PR Man Seeks $12 Million for Wrongful Conviction

By: David McFadden - AP Writer
By: David McFadden - AP Writer

A wrongfully convicted Puerto Rico man who spent eight months in maximum security prison for the 2005 slaying of a Canadian businessman has sued more than a dozen police officials and prosecutors for his ordeal, his lawyer said Thursday.

Jonathan Roman Rivera, ho is seeking $12 million in damages, said he prayed daily to be released from the maximum security prison where he was sentenced to 105 years for the high-profile slaying of real estate developer Adam Anhang. Roman, 26, was released in early June after another man was indicted for the murder.

"He's been trying to normalize his life, but it's been very, very hard for him," said Roman's attorney Juan R. Requena Davila. "He's been in kind of a trance, working at off-and-on jobs, just trying to get over everything."

Roman's parents and brothers are also each seeking $2 million for "great emotional pain" and "anguish and distress" in the lawsuit, which names prosecutors, investigators and the U.S. Caribbean island's former police superintendent, Pedro Toledo, as defendants.

Phone calls to Toledo and other defendants were not returned Thursday or went unanswered.

Roman was convicted of Anhang's homicide in October 2007, but was exonerated a few months later by officials for the island's Justice Department who said he had no involvement in the September 2005 slaying of the Winnipeg native.

His exoneration came more than three months after FBI investigators determined he was innocent and had been convicted despite a lack of forensic evidence. He returned to a hero's welcome in the poor La Perla district of San Juan, where he still lives with his family.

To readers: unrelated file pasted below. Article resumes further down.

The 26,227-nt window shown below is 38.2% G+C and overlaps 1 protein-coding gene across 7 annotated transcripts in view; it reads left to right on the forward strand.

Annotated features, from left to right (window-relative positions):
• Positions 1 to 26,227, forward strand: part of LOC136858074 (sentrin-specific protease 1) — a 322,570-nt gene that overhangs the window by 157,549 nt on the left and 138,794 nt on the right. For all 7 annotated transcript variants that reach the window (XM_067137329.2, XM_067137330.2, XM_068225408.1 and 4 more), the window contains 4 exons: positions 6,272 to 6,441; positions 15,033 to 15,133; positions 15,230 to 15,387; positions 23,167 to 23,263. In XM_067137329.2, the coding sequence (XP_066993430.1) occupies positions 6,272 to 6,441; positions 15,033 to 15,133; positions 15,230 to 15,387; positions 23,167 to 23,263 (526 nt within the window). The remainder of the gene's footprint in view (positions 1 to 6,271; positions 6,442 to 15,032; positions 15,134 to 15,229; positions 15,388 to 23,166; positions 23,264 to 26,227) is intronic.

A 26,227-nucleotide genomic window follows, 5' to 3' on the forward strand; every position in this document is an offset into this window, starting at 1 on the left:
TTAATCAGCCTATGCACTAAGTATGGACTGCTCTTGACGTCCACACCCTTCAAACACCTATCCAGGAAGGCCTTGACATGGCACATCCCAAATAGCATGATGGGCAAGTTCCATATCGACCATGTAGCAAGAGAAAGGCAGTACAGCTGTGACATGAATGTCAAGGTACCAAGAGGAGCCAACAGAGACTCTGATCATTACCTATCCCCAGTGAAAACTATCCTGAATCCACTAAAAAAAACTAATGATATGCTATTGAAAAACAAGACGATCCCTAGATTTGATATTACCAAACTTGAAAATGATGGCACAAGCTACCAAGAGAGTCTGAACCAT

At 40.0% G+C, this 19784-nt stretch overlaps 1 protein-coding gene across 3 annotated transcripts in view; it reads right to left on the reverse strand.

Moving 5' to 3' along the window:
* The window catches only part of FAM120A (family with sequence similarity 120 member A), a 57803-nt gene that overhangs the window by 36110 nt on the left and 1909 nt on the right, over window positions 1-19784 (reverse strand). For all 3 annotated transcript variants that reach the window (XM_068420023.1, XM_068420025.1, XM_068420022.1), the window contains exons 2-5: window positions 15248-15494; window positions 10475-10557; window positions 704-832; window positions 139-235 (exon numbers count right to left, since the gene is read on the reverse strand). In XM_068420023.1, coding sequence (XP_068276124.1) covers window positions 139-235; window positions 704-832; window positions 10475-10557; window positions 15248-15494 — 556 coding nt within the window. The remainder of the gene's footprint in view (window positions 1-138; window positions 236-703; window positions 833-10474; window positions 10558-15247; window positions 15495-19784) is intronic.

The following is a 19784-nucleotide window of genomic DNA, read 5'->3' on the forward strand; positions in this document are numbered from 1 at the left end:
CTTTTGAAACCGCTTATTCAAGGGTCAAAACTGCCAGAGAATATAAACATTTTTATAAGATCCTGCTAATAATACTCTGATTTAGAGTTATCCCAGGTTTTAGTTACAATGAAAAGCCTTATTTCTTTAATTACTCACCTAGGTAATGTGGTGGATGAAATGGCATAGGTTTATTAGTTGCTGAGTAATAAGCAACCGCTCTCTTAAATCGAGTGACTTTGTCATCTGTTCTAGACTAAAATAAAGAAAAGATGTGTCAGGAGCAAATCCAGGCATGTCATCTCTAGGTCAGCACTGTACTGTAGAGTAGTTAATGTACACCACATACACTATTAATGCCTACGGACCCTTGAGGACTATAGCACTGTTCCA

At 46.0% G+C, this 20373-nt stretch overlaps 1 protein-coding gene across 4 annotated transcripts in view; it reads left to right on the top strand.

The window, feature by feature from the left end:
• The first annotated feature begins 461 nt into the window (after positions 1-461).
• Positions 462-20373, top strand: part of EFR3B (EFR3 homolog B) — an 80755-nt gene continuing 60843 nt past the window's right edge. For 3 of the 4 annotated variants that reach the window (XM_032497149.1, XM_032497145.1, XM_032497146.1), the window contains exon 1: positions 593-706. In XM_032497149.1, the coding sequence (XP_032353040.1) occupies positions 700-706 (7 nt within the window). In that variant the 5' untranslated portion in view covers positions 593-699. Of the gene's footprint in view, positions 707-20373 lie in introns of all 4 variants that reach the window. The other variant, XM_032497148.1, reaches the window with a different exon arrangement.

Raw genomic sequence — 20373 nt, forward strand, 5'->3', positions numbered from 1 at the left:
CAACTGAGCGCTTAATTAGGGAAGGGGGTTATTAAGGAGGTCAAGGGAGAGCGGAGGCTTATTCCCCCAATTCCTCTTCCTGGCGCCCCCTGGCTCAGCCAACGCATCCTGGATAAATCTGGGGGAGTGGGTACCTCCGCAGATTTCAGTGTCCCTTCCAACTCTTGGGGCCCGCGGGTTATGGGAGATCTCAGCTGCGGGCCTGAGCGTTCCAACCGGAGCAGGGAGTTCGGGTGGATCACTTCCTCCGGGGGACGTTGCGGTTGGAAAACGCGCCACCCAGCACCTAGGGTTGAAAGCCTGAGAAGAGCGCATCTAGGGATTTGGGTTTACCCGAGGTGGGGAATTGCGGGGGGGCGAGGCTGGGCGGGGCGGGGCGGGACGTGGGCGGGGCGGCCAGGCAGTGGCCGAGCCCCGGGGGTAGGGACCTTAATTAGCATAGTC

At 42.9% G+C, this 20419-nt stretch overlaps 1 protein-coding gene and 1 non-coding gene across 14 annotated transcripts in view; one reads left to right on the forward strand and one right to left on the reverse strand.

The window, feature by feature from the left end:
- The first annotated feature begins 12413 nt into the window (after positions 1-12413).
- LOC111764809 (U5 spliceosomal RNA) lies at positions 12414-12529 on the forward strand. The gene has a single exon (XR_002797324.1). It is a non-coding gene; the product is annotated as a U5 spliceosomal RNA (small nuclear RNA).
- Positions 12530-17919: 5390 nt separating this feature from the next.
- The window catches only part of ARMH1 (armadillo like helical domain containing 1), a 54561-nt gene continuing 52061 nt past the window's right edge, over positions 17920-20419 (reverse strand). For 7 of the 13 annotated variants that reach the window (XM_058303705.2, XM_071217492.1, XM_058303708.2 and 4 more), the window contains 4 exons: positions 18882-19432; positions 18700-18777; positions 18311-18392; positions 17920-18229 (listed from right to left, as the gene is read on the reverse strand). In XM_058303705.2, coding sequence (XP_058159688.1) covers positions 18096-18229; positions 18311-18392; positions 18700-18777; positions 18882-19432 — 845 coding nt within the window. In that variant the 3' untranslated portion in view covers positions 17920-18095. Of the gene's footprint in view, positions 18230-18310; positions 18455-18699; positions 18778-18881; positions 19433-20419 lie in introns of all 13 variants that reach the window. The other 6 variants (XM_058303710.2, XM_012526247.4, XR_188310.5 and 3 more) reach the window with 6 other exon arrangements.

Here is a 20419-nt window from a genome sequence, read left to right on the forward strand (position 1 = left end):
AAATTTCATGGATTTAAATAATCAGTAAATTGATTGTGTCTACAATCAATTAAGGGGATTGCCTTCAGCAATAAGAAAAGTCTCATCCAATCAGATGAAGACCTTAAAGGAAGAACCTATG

The island's Justice Department could not immediately be reached. Local prosecutors have said they investigated the case to the best of their ability and felt they had the right man at the time of Roman's conviction.

Requena alleged that police refused to properly investigate leads that would establish that Roman was not involved in Anhang's murder, which was profiled on the TV show Dateline NBC. He also charged that prosecutors failed to comply with basic due process, conspiring toward "winning the case at all costs."

A U.S. grand jury charged Anhang's Puerto Rican widow with offering another man $3 million to kill her husband in a murder-for-hire scheme. FBI investigators quickly arrested the man they believe carried out the murder-for-hire, Alex Pabon Colon, who pleaded guilty and is cooperating with investigators.

Anhang, who also served as chief executive officer of an online gambling company based in Costa Rica, was beaten and stabbed to death as he walked along the cobblestone streets of Old San Juan with his wife, Aurea Vazquez. She has been living in Italy, where she gave birth to another man's twins.

After Anhang's murder, Vazquez refused to cooperate with investigators and filed a civil suit against her late husband's family, seeking $1 million in damages and millions more from his estate. Earlier this year, a judge in Puerto Rico dismissed her suit, saying she repeatedly failed to comply with court orders and delayed her deposition too many times.

U.S. federal authorities are seeking her extradition from Italy.


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